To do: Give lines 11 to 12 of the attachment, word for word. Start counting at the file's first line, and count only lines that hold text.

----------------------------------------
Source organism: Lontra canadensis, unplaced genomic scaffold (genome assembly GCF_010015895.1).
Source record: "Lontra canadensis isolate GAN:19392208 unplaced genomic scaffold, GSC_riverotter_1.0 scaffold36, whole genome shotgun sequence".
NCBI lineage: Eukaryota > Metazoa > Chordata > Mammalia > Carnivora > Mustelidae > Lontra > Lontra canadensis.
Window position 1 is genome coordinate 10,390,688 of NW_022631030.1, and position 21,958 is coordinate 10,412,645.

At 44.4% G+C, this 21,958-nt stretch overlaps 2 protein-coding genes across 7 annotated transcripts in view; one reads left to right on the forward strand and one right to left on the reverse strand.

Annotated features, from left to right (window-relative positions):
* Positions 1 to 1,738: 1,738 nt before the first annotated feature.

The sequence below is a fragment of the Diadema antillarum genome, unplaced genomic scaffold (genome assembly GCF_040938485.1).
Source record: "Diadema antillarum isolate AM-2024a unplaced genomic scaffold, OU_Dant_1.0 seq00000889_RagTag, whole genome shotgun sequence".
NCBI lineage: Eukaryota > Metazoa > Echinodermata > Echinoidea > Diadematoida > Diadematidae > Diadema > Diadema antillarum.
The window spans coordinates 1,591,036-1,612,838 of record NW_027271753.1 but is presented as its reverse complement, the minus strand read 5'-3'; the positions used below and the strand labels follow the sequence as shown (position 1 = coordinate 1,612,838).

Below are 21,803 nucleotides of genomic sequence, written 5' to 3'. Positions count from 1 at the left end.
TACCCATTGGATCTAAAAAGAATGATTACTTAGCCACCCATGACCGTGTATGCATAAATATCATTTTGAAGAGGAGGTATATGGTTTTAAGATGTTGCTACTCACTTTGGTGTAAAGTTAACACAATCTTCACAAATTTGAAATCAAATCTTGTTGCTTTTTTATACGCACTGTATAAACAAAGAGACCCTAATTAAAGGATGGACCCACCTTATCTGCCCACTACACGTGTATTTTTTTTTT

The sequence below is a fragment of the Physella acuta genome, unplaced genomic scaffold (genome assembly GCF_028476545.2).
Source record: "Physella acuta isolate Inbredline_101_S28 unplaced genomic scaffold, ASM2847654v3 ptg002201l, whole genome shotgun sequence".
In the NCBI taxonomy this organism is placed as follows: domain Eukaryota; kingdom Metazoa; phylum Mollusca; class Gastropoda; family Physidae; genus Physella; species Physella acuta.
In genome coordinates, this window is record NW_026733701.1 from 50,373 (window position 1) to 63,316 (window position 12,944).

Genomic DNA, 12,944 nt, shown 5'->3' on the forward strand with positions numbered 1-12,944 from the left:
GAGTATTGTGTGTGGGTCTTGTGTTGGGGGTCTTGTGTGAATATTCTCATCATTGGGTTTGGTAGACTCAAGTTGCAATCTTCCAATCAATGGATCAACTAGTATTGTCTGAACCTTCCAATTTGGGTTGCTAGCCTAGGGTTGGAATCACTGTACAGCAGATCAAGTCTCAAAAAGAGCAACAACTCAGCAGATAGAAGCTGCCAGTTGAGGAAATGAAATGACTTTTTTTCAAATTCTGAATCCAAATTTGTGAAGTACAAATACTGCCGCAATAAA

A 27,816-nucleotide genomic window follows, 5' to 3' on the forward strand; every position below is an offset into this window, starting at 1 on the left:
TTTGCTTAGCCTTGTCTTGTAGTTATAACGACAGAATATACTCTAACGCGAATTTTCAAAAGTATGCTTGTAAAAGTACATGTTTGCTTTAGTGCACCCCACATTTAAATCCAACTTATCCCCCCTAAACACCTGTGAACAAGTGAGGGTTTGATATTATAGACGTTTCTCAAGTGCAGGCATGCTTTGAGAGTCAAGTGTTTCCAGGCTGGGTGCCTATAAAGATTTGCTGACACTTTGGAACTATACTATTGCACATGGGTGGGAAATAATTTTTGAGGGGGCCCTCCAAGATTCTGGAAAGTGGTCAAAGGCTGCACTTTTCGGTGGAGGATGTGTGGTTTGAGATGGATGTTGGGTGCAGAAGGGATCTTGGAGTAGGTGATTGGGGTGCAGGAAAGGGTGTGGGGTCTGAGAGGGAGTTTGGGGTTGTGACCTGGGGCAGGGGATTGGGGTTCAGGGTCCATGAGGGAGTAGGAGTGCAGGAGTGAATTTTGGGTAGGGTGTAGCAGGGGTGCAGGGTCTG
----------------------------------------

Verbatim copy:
The window spans coordinates 1,591,036-1,612,838 of record NW_027271753.1 but is presented as its reverse complement, the minus strand read 5'-3'; the positions used below and the strand labels follow the sequence as shown (position 1 = coordinate 1,612,838).

Below are 21,803 nucleotides of genomic sequence, written 5' to 3'. Positions count from 1 at the left end.